Friday, June 12, 2015

Teaching an old dog new tricks

I may not be an old dog (though I'm no longer young, and I have been called a bitch on occasion), but I have definitely learned some new tricks in my Colored Pencils and Portraiture class this year. Indeed, looking at the work of all the women in class, several of whom are in their 70s, as is our teacher, you realize that you are never too old to learn, or to improve.

I still have a ways to go until I get to the point where I want to frame my work and hang it in our living room. (Being a bit of a perfectionist, I am rarely 100% happy with anything I do, though I have come to embrace the concept of "good enough.") BUT, that being said, I am sufficiently proud of my progress that I want to share my latest three drawings with you. (You can view my earlier works by clicking on the ART APPRECIATION label at the bottom of this post.)

I will now be taking a break from drawing, which has been emotionally draining. But I hope to take another art class in the fall. Maybe painting.

[Click on each photo to see a larger view.]

"Portrait of Lady Agnew"
(Colored pencil copy of a John Singer Sargent painting)

"Pop Art Portrait, Handsome African-American Man"
(Colored pencil rendering of a black and white photo)
"Charcoal Study of M.C. Escher"

Wednesday, June 10, 2015

When did we get to be old?

At what point do you become "old"? Is there some age when you go from being "young" to "old"? Is it 40? 50? 60? 70?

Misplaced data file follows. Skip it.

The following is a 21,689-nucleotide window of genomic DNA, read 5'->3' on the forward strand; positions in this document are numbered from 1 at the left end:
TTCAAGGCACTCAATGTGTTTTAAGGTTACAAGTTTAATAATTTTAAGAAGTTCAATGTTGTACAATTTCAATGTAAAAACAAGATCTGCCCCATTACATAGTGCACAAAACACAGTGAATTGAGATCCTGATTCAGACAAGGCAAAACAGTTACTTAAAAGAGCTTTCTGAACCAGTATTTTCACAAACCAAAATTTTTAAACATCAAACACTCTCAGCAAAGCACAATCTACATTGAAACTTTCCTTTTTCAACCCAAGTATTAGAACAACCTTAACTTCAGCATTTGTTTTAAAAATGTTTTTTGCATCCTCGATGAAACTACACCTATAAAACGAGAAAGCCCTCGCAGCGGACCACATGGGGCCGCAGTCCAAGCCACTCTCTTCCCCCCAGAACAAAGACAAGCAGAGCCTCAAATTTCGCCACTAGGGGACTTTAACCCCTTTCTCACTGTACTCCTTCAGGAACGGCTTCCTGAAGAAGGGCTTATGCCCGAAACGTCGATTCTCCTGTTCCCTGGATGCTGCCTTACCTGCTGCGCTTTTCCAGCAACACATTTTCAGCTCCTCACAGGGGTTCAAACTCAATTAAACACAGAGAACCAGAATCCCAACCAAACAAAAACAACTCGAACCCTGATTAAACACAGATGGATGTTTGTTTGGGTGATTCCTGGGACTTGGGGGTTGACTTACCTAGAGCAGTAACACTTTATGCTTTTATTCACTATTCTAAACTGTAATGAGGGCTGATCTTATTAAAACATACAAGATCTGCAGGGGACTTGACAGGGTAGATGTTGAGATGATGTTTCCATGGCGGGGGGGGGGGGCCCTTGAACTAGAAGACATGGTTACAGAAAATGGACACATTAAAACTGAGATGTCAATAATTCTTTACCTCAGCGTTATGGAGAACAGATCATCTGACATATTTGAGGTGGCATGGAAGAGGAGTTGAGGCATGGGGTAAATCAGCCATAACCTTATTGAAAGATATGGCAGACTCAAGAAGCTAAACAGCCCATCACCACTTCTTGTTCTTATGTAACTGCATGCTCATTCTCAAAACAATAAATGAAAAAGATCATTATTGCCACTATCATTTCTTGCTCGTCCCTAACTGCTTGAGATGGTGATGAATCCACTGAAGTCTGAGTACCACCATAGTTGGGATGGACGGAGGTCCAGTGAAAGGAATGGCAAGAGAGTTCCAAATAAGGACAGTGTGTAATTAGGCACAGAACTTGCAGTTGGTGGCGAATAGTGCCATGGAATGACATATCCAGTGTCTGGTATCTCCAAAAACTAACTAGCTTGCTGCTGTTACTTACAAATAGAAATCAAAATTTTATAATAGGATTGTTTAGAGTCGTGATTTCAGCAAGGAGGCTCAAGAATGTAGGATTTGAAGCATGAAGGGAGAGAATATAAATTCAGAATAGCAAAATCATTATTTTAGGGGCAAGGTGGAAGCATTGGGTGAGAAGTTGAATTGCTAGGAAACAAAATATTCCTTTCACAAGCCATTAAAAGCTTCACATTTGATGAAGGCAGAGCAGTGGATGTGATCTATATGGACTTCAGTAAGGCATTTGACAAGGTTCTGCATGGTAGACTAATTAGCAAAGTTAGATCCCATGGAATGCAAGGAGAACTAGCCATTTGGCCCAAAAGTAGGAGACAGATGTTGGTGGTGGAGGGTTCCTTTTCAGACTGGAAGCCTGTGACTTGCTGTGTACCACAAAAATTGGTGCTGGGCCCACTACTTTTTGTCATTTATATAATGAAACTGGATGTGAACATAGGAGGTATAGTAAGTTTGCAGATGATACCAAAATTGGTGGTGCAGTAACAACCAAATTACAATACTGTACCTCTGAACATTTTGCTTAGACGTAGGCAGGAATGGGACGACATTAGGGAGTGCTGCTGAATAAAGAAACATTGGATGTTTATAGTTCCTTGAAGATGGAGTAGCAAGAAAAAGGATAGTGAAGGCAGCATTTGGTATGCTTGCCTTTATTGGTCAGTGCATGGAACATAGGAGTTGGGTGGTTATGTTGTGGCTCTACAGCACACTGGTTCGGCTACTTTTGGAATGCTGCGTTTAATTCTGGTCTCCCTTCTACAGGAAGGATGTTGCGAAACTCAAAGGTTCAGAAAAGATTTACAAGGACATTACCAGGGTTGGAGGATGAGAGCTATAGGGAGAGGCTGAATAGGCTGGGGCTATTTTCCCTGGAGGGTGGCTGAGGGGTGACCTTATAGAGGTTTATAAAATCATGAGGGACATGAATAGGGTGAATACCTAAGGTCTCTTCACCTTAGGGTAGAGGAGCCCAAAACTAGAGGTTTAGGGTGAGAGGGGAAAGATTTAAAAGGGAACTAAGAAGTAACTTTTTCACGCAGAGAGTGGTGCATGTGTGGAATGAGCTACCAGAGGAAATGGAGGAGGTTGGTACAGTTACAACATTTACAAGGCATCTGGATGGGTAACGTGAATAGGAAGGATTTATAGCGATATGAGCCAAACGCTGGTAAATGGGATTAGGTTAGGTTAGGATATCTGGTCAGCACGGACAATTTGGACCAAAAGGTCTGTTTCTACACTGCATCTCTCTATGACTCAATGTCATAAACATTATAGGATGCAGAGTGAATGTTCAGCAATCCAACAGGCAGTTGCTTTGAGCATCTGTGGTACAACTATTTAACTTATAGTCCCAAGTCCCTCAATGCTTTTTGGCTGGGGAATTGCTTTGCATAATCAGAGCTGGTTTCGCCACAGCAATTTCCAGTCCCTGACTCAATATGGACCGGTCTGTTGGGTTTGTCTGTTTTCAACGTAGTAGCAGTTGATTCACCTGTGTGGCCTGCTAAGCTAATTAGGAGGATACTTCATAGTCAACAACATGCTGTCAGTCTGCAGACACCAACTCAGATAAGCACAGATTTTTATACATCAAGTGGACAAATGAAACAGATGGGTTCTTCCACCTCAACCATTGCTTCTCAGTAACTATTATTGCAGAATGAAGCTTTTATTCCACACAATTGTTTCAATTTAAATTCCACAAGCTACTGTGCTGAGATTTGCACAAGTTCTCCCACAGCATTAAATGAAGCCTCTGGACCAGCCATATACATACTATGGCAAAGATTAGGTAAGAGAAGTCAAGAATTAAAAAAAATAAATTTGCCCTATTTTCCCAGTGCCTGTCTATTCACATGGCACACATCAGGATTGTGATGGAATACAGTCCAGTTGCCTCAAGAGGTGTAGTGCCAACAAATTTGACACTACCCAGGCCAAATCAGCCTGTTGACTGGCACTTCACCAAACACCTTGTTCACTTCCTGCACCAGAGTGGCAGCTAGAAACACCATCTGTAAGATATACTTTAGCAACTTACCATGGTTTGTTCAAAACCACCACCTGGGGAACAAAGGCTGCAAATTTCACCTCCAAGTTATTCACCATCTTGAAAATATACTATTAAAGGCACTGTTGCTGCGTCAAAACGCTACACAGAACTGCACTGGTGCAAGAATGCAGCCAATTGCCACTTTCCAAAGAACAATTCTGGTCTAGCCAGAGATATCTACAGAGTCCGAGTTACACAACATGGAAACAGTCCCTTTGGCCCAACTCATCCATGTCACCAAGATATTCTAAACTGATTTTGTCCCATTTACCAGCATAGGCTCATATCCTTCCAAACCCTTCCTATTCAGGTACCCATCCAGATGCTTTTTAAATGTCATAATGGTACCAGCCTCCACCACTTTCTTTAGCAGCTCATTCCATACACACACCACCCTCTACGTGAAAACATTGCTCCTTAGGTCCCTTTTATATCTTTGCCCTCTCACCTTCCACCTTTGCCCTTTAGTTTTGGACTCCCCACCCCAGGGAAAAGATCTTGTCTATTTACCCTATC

Are you "old" when the music you listened to growing up can now only be found on "oldies" or "classic" or  "eighties and nineties" stations?

Do you become "old" when you have kids, or when your kids graduate from high school, or college -- or have kids themselves?

Ask a teenager, and she will tell you 30 is old -- heck 25. (And yes, I feel really old right now typing that. But, as I recall, when I was 16, I thought 30 was old.)

Is "old" a matter of age, or perspective?

The other day, I was with a fifty-something girlfriend (who doesn't seem old to me, or to her), and she complained that "there were all these old people" at the dance performance she went to. I asked her, "what do you mean by old people? Were they in their sixties? Their seventies? Older?"

"Mostly in their seventies," she replied.

So, to people in their fifties (and, I'm guessing, pretty much everyone, except for people in their seventies or older), 70 and over is old.

But is it just age that makes us old -- or is "old" an attitude or the state of your body?

I have always been, or had, an old soul, or felt that in terms of my emotional maturity, and my understanding of the world, I was older than my years. But over the past 10 (okay, 15) years, I felt like my body was quickly catching up.

I can hardly go a day without taking an over-the-counter pain killer, or several (for my almost always aching neck, head, and upper back/shoulder blades). And my eye doctor informs me that it's just a matter of time until I need bifocals. And let us not discuss the number of gray hairs that started sprouting on top of my head shortly after I turned 40.

[I often joke with the spouse, who is partially deaf, wears trifocals, has bad knees, and was prematurely gray, that any day now we're going to wind up in Florida, playing pinochle or gin with a bunch of other altacockers, complaining about our aching backs and other ailments.]

But do I feel old? Yes and no. I still think of or see myself as the person I was in my thirties in many ways -- and I'm skinnier and in better shape than I was in my teens or twenties. But then I pop another ibuprofen, or look at my 17-year-old daughter, and I say to myself, man, I feel old.